Does this movie have "cardboard" sets, and a "comic book" plot, coupled with some amateur acting -- most definitely it does, but that’s part of the film's charm. This first print I ever saw was a bootleg video that had some big problems with a muddy soundtrack and severely faded picture quality, but fortunately Alpha Video got hold of a better print when redistributing the film years later. It’s made Pat very popular in the B movie crowd, even more famous that his comic work I imagine, but you can give me some of his moody detailed original art anytime. However, no one should be surprised that this artist chose a horror film to make his mark on cinema. When I started looking over his comic art work, I was shocked to see that out of the roughly two hundred ninety six stories he published over the years with Charlton, DC, Marvel, Warren, Atlas, and a few other minor publishers, almost half that volume, one hundred thirty-nine stories, were of his chilling horror tales. Take my latest page offer here for your enjoyment from Archie Comics Red Circle Group from Sorcery #9. Another beautiful example of Boyette’s lush artwork in the spirit of the Caniff school with ghosts and demons haunting a local church. Unfortunately, these pages seem harder to find than just a few short years ago, but I’ve had my fair share of Pat’s artwork. I also am including another favorite spook page from Atlas Comics Weird Suspense #2 from the 1970s with two cops being eaten by a couple of giant tarantulas.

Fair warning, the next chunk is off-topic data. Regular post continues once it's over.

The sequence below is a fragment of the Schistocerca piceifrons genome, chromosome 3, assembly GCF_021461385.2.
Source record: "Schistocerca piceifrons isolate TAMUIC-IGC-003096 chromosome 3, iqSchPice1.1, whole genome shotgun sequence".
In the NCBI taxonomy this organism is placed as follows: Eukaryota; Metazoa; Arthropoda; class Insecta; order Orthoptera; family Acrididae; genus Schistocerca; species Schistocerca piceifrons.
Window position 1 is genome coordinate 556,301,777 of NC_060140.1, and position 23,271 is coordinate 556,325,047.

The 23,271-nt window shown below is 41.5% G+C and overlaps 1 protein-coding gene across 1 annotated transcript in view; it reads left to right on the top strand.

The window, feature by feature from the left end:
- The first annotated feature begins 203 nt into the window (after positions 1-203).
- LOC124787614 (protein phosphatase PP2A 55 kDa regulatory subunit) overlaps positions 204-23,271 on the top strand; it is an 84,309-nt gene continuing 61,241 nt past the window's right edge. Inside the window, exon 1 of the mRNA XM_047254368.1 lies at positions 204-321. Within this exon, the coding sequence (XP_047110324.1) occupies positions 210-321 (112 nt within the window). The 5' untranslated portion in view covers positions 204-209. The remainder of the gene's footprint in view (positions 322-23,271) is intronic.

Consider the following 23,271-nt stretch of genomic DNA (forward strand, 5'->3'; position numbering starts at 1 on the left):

Pat said it was one of the happiest moments of his life, making this flick, and even though he did not set out to make schlock, with his limited resources, that’s the best he said you can hope for. It’s too bad though, that his later experiences in marketing this feature, discouraged Pat so much, he gave up the movie making business after only a few more films. Not wanting to give away this chillers plot, the film has many of Boyette’s classic themes like, a Victorian setting, one deserted island, damsels in distress, ruthless pirates, ghosts, a big spider, some torture, an insane host, the dungeon of course, disease, a touch of romance, and the shocking twist ending. I noticed many of these themes in his later Charlton comic work, and especially in one memorable Warren story that was pretty close to the "monster" of this motion picture. If you ever get the chance to see this movie and you enjoy Pat's moody detailed artwork, you're in for a real treat.